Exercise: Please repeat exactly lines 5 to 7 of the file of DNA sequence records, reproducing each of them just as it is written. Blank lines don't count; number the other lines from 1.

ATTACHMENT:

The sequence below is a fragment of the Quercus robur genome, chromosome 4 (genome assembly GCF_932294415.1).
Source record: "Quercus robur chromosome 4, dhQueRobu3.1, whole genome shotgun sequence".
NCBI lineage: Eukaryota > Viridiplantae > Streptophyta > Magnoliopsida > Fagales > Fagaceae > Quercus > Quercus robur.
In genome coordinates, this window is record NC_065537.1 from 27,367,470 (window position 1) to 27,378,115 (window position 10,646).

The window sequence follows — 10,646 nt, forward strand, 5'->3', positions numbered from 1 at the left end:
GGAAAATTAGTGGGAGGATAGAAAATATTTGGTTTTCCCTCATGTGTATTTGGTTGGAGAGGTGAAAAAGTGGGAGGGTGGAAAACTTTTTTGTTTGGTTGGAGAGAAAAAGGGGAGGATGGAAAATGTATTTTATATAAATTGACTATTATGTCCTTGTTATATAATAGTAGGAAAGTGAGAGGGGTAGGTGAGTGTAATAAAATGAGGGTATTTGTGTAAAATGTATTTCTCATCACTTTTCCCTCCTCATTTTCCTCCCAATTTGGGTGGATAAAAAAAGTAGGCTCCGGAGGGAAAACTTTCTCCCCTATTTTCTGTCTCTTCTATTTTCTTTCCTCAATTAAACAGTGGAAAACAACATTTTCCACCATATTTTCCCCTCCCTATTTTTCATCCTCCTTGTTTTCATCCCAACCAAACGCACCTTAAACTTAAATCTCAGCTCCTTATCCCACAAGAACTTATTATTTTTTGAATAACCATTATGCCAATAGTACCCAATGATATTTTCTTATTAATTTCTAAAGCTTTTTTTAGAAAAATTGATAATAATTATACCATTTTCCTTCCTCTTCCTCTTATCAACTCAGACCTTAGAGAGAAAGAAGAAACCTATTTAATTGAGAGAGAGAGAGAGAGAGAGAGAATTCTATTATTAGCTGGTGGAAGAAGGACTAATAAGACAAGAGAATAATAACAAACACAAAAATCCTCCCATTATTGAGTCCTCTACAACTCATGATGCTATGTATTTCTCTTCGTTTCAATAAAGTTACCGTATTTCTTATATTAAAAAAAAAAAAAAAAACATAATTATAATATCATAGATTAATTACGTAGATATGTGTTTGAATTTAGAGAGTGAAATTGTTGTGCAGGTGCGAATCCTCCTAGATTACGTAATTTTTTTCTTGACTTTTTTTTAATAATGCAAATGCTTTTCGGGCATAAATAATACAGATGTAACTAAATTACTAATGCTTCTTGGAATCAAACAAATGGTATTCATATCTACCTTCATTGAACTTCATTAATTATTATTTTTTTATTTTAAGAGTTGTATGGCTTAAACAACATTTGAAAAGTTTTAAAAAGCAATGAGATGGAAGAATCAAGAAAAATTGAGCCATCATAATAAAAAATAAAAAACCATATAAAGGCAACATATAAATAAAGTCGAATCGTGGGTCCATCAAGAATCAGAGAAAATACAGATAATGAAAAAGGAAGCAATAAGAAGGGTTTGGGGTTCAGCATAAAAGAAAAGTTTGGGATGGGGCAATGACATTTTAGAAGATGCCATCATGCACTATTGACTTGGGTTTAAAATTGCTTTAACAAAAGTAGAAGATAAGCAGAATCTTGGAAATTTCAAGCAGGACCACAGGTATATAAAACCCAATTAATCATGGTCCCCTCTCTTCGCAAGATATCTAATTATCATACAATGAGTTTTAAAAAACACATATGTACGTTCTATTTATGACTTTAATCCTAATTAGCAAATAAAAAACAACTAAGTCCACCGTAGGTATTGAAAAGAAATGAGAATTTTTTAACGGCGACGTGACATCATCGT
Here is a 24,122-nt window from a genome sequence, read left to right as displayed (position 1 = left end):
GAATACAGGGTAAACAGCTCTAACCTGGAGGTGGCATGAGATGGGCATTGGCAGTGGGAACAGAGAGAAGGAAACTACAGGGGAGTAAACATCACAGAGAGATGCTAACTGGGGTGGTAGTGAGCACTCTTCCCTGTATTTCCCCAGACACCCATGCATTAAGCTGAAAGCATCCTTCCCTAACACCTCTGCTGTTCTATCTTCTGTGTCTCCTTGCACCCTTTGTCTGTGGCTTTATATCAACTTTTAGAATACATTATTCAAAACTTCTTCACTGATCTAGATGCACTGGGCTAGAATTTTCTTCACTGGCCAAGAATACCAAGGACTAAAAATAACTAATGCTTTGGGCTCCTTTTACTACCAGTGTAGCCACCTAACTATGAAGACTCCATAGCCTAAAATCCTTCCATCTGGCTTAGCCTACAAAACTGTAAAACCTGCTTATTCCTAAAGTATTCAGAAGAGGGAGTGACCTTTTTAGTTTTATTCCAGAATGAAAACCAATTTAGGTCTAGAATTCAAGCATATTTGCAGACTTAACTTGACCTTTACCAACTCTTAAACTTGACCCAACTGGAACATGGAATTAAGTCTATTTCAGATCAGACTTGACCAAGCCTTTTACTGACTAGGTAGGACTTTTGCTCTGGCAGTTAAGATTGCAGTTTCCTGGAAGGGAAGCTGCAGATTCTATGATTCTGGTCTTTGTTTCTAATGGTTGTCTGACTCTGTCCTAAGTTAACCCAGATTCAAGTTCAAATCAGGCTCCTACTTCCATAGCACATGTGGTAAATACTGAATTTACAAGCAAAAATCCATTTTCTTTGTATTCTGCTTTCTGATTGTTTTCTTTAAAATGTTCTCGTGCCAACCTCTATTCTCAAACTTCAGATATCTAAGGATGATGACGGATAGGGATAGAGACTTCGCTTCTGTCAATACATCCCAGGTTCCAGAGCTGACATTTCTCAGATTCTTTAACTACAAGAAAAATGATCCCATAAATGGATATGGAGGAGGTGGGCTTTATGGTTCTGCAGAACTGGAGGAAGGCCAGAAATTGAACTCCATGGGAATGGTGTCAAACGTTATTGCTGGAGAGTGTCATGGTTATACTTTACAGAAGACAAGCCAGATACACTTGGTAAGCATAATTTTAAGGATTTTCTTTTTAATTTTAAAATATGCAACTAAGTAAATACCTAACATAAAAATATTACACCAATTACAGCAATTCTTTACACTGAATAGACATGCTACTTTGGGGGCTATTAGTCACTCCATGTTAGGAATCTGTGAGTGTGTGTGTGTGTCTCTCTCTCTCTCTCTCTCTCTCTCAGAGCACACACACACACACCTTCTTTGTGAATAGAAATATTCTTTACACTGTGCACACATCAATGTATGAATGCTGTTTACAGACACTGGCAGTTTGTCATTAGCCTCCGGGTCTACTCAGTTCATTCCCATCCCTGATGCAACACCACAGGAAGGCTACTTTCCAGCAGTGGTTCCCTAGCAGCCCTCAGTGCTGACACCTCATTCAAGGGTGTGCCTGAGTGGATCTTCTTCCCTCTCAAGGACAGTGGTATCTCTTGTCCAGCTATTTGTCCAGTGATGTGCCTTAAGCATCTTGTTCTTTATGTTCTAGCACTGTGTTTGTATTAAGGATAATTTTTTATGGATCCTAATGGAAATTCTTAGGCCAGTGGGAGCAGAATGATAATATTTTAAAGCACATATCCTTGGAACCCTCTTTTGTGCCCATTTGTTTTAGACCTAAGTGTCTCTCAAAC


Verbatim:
The window sequence follows — 10,646 nt, forward strand, 5'->3', positions numbered from 1 at the left end:
GGAAAATTAGTGGGAGGATAGAAAATATTTGGTTTTCCCTCATGTGTATTTGGTTGGAGAGGTGAAAAAGTGGGAGGGTGGAAAACTTTTTTGTTTGGTTGGAGAGAAAAAGGGGAGGATGGAAAATGTATTTTATATAAATTGACTATTATGTCCTTGTTATATAATAGTAGGAAAGTGAGAGGGGTAGGTGAGTGTAATAAAATGAGGGTATTTGTGTAAAATGTATTTCTCATCACTTTTCCCTCCTCATTTTCCTCCCAATTTGGGTGGATAAAAAAAGTAGGCTCCGGAGGGAAAACTTTCTCCCCTATTTTCTGTCTCTTCTATTTTCTTTCCTCAATTAAACAGTGGAAAACAACATTTTCCACCATATTTTCCCCTCCCTATTTTTCATCCTCCTTGTTTTCATCCCAACCAAACGCACCTTAAACTTAAATCTCAGCTCCTTATCCCACAAGAACTTATTATTTTTTGAATAACCATTATGCCAATAGTACCCAATGATATTTTCTTATTAATTTCTAAAGCTTTTTTTAGAAAAATTGATAATAATTATACCATTTTCCTTCCTCTTCCTCTTATCAACTCAGACCTTAGAGAGAAAGAAGAAACCTATTTAATTGAGAGAGAGAGAGAGAGAGAGAGAATTCTATTATTAGCTGGTGGAAGAAGGACTAATAAGACAAGAGAATAATAACAAACACAAAAATCCTCCCATTATTGAGTCCTCTACAACTCATGATGCTATGTATTTCTCTTCGTTTCAATAAAGTTACCGTATTTCTTATATTAAAAAAAAAAAAAAAAACATAATTATAATATCATAGATTAATTACGTAGATATGTGTTTGAATTTAGAGAGTGAAATTGTTGTGCAGGTGCGAATCCTCCTAGATTACGTAATTTTTTTCTTGACTTTTTTTTAATAATGCAAATGCTTTTCGGGCATAAATAATACAGATGTAACTAAATTACTAATGCTTCTTGGAATCAAACAAATGGTATTCATATCTACCTTCATTGAACTTCATTAATTATTATTTTTTTATTTTAAGAGTTGTATGGCTTAAACAACATTTGAAAAGTTTTAAAAAGCAATGAGATGGAAGAATCAAGAAAAATTGAGCCATCATAATAAAAAATAAAAAACCATATAAAGGCAACATATAAATAAAGTCGAATCGTGGGTCCATCAAGAATCAGAGAAAATACAGATAATGAAAAAGGAAGCAATAAGAAGGGTTTGGGGTTCAGCATAAAAGAAAAGTTTGGGATGGGGCAATGACATTTTAGAAGATGCCATCATGCACTATTGACTTGGGTTTAAAATTGCTTTAACAAAAGTAGAAGATAAGCAGAATCTTGGAAATTTCAAGCAGGACCACAGGTATATAAAACCCAATTAATCATGGTCCCCTCTCTTCGCAAGATATCTAATTATCATACAATGAGTTTTAAAAAACACATATGTACGTTCTATTTATGACTTTAATCCTAATTAGCAAATAAAAAACAACTAAGTCCACCGTAGGTATTGAAAAGAAATGAGAATTTTTTAACGGCGACGTGACATCATCGT
Here is a 24,122-nt window from a genome sequence, read left to right as displayed (position 1 = left end):